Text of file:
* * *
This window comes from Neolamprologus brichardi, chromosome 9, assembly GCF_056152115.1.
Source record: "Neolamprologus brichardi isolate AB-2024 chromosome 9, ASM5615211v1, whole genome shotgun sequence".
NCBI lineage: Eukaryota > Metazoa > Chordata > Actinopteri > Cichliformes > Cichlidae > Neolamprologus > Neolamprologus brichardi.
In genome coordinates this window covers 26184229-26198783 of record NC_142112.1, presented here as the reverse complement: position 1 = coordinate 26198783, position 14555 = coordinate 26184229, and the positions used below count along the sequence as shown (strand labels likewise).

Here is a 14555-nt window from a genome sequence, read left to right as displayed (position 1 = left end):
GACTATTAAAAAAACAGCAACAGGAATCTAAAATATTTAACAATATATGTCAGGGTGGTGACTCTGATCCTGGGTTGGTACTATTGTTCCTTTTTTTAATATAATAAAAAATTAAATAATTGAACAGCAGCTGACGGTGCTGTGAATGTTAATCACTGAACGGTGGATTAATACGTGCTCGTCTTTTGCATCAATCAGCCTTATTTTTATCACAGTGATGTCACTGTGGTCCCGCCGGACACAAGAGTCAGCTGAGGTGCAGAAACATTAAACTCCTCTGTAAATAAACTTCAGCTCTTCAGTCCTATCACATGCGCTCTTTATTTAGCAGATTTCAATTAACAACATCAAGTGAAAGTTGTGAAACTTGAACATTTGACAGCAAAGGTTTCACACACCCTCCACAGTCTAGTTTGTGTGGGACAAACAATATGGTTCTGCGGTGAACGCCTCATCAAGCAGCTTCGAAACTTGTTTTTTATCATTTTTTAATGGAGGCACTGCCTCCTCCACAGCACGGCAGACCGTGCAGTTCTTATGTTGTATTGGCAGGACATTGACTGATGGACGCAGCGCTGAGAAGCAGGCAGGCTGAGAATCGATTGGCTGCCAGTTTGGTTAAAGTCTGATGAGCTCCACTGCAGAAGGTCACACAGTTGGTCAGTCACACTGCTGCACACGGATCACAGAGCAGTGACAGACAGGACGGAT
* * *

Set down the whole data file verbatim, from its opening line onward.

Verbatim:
This window comes from Neolamprologus brichardi, chromosome 9, assembly GCF_056152115.1.
Source record: "Neolamprologus brichardi isolate AB-2024 chromosome 9, ASM5615211v1, whole genome shotgun sequence".
NCBI lineage: Eukaryota > Metazoa > Chordata > Actinopteri > Cichliformes > Cichlidae > Neolamprologus > Neolamprologus brichardi.
In genome coordinates this window covers 26184229-26198783 of record NC_142112.1, presented here as the reverse complement: position 1 = coordinate 26198783, position 14555 = coordinate 26184229, and the positions used below count along the sequence as shown (strand labels likewise).

Here is a 14555-nt window from a genome sequence, read left to right as displayed (position 1 = left end):
GACTATTAAAAAAACAGCAACAGGAATCTAAAATATTTAACAATATATGTCAGGGTGGTGACTCTGATCCTGGGTTGGTACTATTGTTCCTTTTTTTAATATAATAAAAAATTAAATAATTGAACAGCAGCTGACGGTGCTGTGAATGTTAATCACTGAACGGTGGATTAATACGTGCTCGTCTTTTGCATCAATCAGCCTTATTTTTATCACAGTGATGTCACTGTGGTCCCGCCGGACACAAGAGTCAGCTGAGGTGCAGAAACATTAAACTCCTCTGTAAATAAACTTCAGCTCTTCAGTCCTATCACATGCGCTCTTTATTTAGCAGATTTCAATTAACAACATCAAGTGAAAGTTGTGAAACTTGAACATTTGACAGCAAAGGTTTCACACACCCTCCACAGTCTAGTTTGTGTGGGACAAACAATATGGTTCTGCGGTGAACGCCTCATCAAGCAGCTTCGAAACTTGTTTTTTATCATTTTTTAATGGAGGCACTGCCTCCTCCACAGCACGGCAGACCGTGCAGTTCTTATGTTGTATTGGCAGGACATTGACTGATGGACGCAGCGCTGAGAAGCAGGCAGGCTGAGAATCGATTGGCTGCCAGTTTGGTTAAAGTCTGATGAGCTCCACTGCAGAAGGTCACACAGTTGGTCAGTCACACTGCTGCACACGGATCACAGAGCAGTGACAGACAGGACGGAT